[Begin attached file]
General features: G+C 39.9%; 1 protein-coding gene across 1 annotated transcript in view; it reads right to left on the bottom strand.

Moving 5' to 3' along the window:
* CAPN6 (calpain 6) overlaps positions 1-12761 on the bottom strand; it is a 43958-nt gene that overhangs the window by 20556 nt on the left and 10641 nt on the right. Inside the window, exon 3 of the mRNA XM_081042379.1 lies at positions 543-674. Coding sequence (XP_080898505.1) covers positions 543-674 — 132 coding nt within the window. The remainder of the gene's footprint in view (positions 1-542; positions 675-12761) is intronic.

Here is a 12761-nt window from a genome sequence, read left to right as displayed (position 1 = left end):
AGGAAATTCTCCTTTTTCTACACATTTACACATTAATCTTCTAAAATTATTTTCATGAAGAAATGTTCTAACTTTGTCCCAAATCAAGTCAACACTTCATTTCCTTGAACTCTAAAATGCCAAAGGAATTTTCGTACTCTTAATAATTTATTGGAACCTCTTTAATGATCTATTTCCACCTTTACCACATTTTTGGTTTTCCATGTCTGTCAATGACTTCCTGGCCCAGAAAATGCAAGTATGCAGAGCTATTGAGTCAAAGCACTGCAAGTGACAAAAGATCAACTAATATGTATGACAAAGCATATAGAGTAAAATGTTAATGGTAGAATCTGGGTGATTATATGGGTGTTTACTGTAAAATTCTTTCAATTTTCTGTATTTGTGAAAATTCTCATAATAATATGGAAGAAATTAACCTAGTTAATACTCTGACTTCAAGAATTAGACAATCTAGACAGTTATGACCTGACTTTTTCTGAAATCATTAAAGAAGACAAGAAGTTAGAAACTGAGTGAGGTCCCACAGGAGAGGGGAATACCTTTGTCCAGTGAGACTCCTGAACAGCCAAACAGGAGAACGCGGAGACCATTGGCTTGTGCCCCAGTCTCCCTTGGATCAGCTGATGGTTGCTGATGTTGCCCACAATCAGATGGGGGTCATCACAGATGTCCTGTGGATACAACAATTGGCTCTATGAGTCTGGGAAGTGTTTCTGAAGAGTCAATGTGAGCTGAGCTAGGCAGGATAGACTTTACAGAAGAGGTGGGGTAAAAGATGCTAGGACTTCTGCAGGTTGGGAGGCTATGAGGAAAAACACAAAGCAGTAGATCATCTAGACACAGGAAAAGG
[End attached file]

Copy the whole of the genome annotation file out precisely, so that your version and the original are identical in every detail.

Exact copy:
General features: G+C 39.9%; 1 protein-coding gene across 1 annotated transcript in view; it reads right to left on the bottom strand.

Moving 5' to 3' along the window:
* CAPN6 (calpain 6) overlaps positions 1-12761 on the bottom strand; it is a 43958-nt gene that overhangs the window by 20556 nt on the left and 10641 nt on the right. Inside the window, exon 3 of the mRNA XM_081042379.1 lies at positions 543-674. Coding sequence (XP_080898505.1) covers positions 543-674 — 132 coding nt within the window. The remainder of the gene's footprint in view (positions 1-542; positions 675-12761) is intronic.

Here is a 12761-nt window from a genome sequence, read left to right as displayed (position 1 = left end):
AGGAAATTCTCCTTTTTCTACACATTTACACATTAATCTTCTAAAATTATTTTCATGAAGAAATGTTCTAACTTTGTCCCAAATCAAGTCAACACTTCATTTCCTTGAACTCTAAAATGCCAAAGGAATTTTCGTACTCTTAATAATTTATTGGAACCTCTTTAATGATCTATTTCCACCTTTACCACATTTTTGGTTTTCCATGTCTGTCAATGACTTCCTGGCCCAGAAAATGCAAGTATGCAGAGCTATTGAGTCAAAGCACTGCAAGTGACAAAAGATCAACTAATATGTATGACAAAGCATATAGAGTAAAATGTTAATGGTAGAATCTGGGTGATTATATGGGTGTTTACTGTAAAATTCTTTCAATTTTCTGTATTTGTGAAAATTCTCATAATAATATGGAAGAAATTAACCTAGTTAATACTCTGACTTCAAGAATTAGACAATCTAGACAGTTATGACCTGACTTTTTCTGAAATCATTAAAGAAGACAAGAAGTTAGAAACTGAGTGAGGTCCCACAGGAGAGGGGAATACCTTTGTCCAGTGAGACTCCTGAACAGCCAAACAGGAGAACGCGGAGACCATTGGCTTGTGCCCCAGTCTCCCTTGGATCAGCTGATGGTTGCTGATGTTGCCCACAATCAGATGGGGGTCATCACAGATGTCCTGTGGATACAACAATTGGCTCTATGAGTCTGGGAAGTGTTTCTGAAGAGTCAATGTGAGCTGAGCTAGGCAGGATAGACTTTACAGAAGAGGTGGGGTAAAAGATGCTAGGACTTCTGCAGGTTGGGAGGCTATGAGGAAAAACACAAAGCAGTAGATCATCTAGACACAGGAAAAGG